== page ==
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Workers, Civil Rights Leaders Join for 'March on Mississippi' Backing Nissan Union

"Nissan has union representation at 42 out of its 45 plants around the world," said Sen. Berni Sanders (I-Vt.). "The American South should not be treated differently."

In what's expected to be the largest protest in Mississippi in years, hundreds of workers, civil rights leaders, and social justice advocates plan to march to the Nissan factory in Canton this Saturday and call on the automaker to respect employees' right to a union election free from fear and intimidation.

The March on Mississippi is being organized by the Mississippi Alliance for Fairness at Nissan, a coalition of civil rights leaders, ministers and worker advocates. It will be led by U.S. Sen. Bernie Sanders (I-Vermont) and actor Danny Glover, a longtime advocate for the Nissan workers, and will be joined by NAACP President Cornell William Brooks, Sierra Club President Aaron Mair and U.S. Rep. Bennie Thompson (D-Mississippi). The march will also be streamed live on the Good Jobs Nation Facebook page.

"Nissan has union representation at 42 out of its 45 plants around the world," said Sanders. "The American South should not be treated differently."

Besides Canton, the Japanese automaker also has U.S. plants in the Tennessee communities of Decherd and Smyrna, where workers have voted twice against unionization amid strong company opposition.

This weekend's march is the culmination of a series of rallies held earlier this year at Nissan dealerships across the region, where local clergy and civil rights leaders hand-delivered letters detailing unsafe working conditions and other mistreatment of the plant's 5,000 production workers, about 80 percent of whom are African-American.

The Occupational Safety and Health Administration has cited the Canton plant for multiple violations on multiple occasions. Pro-union employees say one of the reasons they're seeking representation with the United Auto Workers, besides the ability to negotiate higher pay and better benefits, is to give them more power to address workplace safety problems.

But the Canton workers' 12-year-long organizing campaign has faced hostility from Nissan — some of which has gone beyond the bounds of law.

A report by the Mississippi NAACP found that the Canton plant managers rely excessively on workers from temporary agencies, who earn less and can be fired easily — and who are consequently fearful of angering management by getting involved with the union. The NAACP has also documented other anti-union activity at the plant including mandatory "captive audience" meetings, one-on-one meetings with supervisors, surveillance and interrogations.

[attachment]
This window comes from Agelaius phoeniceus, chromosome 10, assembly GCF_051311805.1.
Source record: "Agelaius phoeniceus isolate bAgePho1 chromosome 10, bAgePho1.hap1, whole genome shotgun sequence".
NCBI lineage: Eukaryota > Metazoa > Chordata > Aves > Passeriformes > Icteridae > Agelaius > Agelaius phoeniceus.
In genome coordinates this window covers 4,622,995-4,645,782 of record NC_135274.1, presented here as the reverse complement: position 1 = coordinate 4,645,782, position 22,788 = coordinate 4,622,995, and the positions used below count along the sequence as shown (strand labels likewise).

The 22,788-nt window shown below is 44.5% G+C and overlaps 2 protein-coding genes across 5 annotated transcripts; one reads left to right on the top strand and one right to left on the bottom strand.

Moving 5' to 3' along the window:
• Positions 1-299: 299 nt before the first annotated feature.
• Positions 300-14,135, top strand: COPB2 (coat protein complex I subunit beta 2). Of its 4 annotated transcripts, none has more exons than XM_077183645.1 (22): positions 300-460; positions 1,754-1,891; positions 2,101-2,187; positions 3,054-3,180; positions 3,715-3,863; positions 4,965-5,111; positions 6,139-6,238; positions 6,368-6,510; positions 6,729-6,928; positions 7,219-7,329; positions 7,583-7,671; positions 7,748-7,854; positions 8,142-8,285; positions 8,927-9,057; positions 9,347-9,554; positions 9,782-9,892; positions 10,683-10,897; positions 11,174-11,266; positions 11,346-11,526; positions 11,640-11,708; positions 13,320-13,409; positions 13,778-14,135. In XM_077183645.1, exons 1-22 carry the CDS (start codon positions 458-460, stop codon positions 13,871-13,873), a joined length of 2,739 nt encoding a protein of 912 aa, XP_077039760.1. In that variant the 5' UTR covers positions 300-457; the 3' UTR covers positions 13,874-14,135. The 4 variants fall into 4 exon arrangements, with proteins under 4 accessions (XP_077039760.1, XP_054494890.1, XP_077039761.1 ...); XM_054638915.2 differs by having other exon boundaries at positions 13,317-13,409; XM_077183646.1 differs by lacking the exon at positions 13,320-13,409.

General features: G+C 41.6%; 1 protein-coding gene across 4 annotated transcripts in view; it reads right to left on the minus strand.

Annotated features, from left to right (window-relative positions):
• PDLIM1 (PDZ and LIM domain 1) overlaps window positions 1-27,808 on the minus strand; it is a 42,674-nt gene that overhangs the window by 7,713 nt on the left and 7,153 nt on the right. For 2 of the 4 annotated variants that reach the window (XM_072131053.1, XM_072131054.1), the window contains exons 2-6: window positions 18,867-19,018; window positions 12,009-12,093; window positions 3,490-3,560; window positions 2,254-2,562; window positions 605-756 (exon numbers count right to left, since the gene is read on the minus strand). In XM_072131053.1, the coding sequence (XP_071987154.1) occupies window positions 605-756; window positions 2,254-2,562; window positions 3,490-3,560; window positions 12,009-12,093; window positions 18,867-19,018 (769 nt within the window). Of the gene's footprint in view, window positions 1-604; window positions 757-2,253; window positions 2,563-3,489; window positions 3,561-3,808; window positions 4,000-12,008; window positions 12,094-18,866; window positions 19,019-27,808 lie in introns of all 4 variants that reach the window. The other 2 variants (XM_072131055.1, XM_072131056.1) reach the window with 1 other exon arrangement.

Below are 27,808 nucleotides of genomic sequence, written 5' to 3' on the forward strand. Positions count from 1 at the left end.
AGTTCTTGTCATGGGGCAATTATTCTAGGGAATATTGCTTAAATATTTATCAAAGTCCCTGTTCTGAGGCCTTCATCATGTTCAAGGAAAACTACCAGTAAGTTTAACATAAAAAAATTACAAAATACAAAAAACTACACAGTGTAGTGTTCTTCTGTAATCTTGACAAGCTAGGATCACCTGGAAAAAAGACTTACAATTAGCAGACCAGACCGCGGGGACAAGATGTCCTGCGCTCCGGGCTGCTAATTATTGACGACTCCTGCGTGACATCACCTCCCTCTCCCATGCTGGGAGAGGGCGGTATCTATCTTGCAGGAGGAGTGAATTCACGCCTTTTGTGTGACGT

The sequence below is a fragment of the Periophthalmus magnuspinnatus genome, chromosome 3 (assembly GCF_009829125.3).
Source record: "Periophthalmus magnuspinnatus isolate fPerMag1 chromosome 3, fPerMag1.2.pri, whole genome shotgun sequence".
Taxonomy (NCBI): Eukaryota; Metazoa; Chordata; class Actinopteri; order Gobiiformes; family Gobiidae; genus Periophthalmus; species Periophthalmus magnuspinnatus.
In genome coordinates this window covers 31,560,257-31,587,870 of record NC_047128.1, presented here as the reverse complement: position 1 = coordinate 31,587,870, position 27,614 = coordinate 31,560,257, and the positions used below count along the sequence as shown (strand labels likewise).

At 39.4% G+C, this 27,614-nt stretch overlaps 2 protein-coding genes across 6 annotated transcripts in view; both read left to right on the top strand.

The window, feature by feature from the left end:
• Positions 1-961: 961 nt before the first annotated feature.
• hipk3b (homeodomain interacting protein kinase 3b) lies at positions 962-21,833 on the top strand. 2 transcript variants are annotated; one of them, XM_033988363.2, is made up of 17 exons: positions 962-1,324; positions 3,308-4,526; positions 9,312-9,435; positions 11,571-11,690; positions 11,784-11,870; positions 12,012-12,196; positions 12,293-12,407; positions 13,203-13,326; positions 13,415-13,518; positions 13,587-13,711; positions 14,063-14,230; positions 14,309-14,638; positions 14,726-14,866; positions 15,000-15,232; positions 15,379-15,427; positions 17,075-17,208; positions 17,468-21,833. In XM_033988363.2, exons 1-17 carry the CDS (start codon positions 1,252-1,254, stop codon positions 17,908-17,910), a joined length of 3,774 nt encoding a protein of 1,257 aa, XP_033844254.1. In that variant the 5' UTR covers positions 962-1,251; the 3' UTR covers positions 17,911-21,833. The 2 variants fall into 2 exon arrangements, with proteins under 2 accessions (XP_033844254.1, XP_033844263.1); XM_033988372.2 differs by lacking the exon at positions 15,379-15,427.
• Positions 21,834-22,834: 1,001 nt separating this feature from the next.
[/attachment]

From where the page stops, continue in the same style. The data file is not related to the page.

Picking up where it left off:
In 2015, the National Labor Relations Board charged that the company had interfered with workers' rights. However, Nissan has steadfastly denied any wrongdoing and that same year rejected an offer by the U.S. State Department to mediate the dispute over the claims of anti-union activity.

Opened in 2003, Nissan's Canton plant received $1.33 billion in tax breaks from the state. It produces models including the Altima, Frontier, Murano, and Titan. In 2016, its Altima model was the top-selling car among African-American consumers.

"Nissan spends hundreds of millions of dollars a year marketing itself as a socially responsible carmaker, even going so far as to brag about its appeal to African-American car-buyers," Glover said in a press statement. "Yet behind the scenes, the company is violating the rights of the African-American workforce that makes those cars."

Sue Sturgis

Sue Sturgis

Sue Sturgis is the Director and regular contributor to the Institute for Southern Study's online magazine, Facing South, with a focus on energy and environmental issues. Sue is the author or co-author of five Institute reports, including Faith in the Gulf (Aug/Sept 2008), Hurricane Katrina and the Guiding Principles on Internal Displacement (January 2008) and Blueprint for Gulf Renewal (Aug/Sept 2007). Sue holds a Masters in Journalism from New York University.

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